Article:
“We’ve all got the disease – the disease of being finite. Death is the basis of all horror.” – David Cronenberg
From the inner workings of our fleshy minds to the inexplicable fears of the wider universe, horror is a genre ingrained within the subconscious. Used for generations as the dark consequences of cautionary tales, horror keeps our own mortality in check and nips our curiosity in the bud. So what keeps us coming back?
There’s a strange thrill to being terrified, particularly when you’re on a rollercoaster, lost in the world of VR, or indeed sitting in a cinema. Though whilst it has the capabilities to make us profusely sweat and keep us awake at night, in a world of increasing worry and danger, horror can become the perfect device to house a political or sociological statement, or even ridicule higher powers altogether.
As the great John Carpenter once said: “Horror is a reaction; it’s not a genre.” It traverses genre and burrows into the fabric of everyday life, explaining the countless sub-genres that have been born since its inception. From Dario Argento’s contribution to Italian Giallo horror to Sam Raimi’s visceral comedy to Hideo Nakata’s Japanese moral tales, we take a look into the very best of horror cinema.
Here we go…
The 31 greatest horror films:
31. Pulse (Kiyoshi Kurosawa – 2001)
Fears of a new digital age provide the fuel for 2001’s Pulse (Kairo) Kiyoshi Kurosawa’s horror-mystery, dealing with the ever-present isolation and loneliness of the internet.
After the mysterious suicide of a computer analyst, two groups of people set out to uncover the truth, discovering that spirits may be invading the human world through the door of the computer screen. Using an ingeniously spine-tingling choral soundtrack, Pulse depicts a new kind of spirit. Unstable, otherworldly and utterly terrifying, their dreamlike movements brandish its mark on horror cinema.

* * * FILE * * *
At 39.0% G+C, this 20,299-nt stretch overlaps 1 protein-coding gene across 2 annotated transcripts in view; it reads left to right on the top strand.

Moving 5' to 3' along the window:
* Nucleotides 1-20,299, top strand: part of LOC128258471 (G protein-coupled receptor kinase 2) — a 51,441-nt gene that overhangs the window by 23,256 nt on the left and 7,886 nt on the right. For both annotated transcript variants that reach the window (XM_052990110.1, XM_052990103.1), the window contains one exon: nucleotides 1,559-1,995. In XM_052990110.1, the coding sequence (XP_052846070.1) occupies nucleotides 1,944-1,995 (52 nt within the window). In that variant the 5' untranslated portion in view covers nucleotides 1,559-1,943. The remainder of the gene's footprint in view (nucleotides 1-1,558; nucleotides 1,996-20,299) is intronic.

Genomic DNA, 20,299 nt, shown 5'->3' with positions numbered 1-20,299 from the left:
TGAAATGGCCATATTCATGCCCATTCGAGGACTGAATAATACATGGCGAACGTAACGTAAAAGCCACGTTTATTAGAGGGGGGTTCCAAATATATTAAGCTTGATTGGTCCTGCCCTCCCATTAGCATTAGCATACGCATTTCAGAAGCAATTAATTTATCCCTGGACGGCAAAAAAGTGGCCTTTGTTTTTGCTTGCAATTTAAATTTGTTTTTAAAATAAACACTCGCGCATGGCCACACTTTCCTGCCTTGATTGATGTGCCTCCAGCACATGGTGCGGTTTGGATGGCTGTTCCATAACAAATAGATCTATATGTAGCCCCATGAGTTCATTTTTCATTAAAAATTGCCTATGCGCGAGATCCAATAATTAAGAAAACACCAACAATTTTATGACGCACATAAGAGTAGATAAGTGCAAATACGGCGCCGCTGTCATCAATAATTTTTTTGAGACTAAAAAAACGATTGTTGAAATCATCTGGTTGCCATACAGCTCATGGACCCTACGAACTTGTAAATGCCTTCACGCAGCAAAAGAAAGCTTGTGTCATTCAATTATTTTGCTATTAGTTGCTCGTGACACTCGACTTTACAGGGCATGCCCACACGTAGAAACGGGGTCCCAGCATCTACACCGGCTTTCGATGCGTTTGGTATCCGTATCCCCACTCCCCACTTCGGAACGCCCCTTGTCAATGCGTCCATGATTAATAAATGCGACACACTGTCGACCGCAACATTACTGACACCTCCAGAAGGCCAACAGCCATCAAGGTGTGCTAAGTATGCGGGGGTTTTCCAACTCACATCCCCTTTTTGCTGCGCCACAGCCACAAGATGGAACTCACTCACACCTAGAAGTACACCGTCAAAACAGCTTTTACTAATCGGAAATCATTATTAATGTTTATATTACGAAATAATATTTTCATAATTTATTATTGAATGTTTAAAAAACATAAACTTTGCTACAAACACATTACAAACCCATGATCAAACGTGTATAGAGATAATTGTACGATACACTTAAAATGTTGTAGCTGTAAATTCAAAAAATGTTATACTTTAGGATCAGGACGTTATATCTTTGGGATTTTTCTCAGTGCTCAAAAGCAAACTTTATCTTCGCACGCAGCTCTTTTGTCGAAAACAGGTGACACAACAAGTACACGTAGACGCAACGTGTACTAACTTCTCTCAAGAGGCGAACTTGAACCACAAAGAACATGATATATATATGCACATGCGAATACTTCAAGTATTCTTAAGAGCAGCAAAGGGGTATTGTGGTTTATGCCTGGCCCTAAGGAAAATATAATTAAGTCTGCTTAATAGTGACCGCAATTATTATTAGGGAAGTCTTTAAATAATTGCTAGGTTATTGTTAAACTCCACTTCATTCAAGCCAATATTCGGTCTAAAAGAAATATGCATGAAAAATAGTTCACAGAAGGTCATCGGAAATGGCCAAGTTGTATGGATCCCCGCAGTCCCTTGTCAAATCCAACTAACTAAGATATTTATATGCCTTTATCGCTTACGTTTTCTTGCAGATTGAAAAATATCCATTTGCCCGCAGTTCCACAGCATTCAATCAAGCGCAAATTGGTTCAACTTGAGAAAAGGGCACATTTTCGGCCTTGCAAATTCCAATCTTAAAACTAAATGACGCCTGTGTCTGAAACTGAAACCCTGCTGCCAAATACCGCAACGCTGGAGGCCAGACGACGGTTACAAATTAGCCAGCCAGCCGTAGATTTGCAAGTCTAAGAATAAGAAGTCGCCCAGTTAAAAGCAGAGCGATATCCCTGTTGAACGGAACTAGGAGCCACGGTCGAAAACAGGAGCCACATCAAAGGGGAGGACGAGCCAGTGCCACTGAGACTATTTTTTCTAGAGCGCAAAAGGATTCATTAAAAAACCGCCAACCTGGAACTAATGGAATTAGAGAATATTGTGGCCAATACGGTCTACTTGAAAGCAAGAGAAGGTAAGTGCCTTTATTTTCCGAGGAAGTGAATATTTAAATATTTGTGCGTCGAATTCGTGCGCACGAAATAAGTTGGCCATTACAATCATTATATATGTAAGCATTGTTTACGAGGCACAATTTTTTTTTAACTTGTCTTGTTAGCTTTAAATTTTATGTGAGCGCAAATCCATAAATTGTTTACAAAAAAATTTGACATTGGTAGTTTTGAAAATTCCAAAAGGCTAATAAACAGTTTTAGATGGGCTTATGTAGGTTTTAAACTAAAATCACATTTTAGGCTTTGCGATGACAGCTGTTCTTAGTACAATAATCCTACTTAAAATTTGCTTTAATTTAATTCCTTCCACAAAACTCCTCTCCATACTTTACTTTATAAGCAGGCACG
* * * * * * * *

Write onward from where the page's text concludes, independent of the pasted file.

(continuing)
30. Silence of the Lambs (Jonathan Demme – 1991)
The second iteration of serial killer Hannibal Lecter in cinema, Jonathan Demme’s Silence of the Lambs, is a crime thriller with serious bite with help from a delightfully shocking performance from Anthony Hopkins.
Based on the novel of the same name, and series of books following the serial killer from author Thomas Harris, Demme’s film tails along with a young F.B.I cadet seeking help from an incarcerated cannibal in efforts to track down another vicious serial killer. With a central plot that is palpable to the core, Hopkins’ performance drives the drama, fueling the roaring fires propelling the film forward. Lecter’s piercing, unwavering stare consumes the young F.B.I agent, played by an excellent Jodie Foster, makes for a heart-palpating conclusion featuring characters you cherish so closely.
29. The Descent (Neil Marshall – 2005)
A cinematic achievement on the smallest of scales, The Descent portrays horror at its very best and most simple; a claustrophobic fear of the unknown.
During a weekend retreat, a group of cave explorers become trapped in a strange network of caves that seem to harbour a breed of scuttling predators. Part monster film, part a claustrophobic’s worst nightmare, the real horror of Neil Marshall’s film is in the sense of isolation that is cleverly created through the sound and cinematography. Dialogue echoes around the dripping, rocked walls, as our eyes scramble for a way out, bound only to the limits of the torchlight, creating a squirming, tense and highly uncomfortable atmosphere.
28. REC (Jaume Balagueró and Paco Plaza – 2007)
Inspired by the sprinting horrors of Danny Boyle’s 28 Days Later, and the British director’s innovation of the iconic monsters, Jaume Balagueró and Paco Plaza’s REC formed together with its own ingenious take on the zombie sub-genre.
Truly innovative, REC plays out in real-time following a TV reporter and a group of firefighters who report to a mysterious disturbance at a block of flats. What conspires to be the result of occult medical science, REC spirals into a grungy, dirty take on the infected undead, helping to consolidate the zombie infatuation of the mid-late noughties. It’s a film that creates a tangible panic and a snappy sense of ‘fight or flight’ urgency like no other.